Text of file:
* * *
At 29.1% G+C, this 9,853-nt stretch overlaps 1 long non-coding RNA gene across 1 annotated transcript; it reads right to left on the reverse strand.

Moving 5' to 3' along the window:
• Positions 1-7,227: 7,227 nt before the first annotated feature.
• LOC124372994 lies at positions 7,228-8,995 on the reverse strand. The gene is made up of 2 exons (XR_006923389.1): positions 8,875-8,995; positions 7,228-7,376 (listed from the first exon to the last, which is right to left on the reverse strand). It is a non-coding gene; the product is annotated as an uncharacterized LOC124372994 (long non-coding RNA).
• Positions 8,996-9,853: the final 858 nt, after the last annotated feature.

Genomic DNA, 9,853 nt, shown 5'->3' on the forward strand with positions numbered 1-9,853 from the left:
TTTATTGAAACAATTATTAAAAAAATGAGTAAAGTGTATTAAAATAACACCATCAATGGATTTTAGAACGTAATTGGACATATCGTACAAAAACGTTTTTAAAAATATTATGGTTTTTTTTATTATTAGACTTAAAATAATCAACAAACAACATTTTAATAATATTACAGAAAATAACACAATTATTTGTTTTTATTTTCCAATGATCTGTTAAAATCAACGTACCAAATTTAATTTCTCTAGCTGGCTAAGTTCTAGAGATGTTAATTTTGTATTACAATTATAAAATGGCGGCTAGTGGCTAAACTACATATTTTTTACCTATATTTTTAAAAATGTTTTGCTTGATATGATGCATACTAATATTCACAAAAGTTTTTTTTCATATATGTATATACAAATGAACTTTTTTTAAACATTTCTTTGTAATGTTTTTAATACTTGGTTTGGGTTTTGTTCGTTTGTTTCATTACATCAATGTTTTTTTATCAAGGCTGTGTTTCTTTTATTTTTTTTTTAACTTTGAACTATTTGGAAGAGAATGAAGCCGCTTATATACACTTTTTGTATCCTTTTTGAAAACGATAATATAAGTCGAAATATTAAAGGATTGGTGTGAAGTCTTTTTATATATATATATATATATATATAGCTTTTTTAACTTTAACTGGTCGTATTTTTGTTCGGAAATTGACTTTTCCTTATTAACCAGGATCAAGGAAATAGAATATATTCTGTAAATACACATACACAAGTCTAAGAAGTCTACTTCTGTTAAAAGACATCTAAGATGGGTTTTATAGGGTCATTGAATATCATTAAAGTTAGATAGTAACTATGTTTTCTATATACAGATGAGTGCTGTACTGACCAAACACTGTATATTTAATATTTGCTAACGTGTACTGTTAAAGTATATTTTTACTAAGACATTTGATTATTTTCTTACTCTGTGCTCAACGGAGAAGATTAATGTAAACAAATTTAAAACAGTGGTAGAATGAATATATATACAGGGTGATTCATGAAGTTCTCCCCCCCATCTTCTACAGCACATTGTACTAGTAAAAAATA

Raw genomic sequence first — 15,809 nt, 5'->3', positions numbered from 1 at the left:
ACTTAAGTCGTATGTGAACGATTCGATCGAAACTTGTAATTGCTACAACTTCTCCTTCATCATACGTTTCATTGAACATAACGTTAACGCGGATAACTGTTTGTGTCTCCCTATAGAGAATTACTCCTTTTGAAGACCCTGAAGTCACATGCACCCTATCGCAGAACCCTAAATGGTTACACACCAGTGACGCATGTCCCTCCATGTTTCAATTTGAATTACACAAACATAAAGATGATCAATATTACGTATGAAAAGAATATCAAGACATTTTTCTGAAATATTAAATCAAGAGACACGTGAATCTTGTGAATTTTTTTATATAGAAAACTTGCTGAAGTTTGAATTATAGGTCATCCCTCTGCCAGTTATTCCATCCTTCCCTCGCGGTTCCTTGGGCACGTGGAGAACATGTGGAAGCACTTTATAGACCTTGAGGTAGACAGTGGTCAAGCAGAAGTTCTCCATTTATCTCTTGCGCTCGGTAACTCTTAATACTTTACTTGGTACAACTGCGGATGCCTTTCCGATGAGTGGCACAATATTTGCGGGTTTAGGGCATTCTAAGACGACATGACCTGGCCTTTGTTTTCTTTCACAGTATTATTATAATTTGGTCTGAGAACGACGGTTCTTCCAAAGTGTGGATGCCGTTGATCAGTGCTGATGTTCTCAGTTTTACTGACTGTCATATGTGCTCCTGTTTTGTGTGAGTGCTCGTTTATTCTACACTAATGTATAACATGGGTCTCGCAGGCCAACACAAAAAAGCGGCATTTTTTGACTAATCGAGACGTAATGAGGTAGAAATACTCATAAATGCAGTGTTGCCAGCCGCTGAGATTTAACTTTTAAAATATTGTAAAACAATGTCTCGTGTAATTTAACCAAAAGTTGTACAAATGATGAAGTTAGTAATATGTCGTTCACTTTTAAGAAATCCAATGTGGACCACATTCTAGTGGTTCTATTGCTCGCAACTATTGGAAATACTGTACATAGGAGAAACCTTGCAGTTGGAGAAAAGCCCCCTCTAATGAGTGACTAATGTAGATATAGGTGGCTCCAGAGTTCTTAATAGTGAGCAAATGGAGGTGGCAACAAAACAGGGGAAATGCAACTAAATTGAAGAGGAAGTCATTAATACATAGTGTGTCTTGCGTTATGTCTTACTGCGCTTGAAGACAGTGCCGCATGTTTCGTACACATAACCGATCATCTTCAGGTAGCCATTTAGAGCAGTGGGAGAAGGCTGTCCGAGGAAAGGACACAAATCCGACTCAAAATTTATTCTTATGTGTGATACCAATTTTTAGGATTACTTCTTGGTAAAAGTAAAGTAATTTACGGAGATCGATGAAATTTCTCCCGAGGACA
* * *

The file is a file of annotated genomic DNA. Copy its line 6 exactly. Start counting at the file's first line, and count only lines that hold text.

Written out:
Genomic DNA, 9,853 nt, shown 5'->3' on the forward strand with positions numbered 1-9,853 from the left: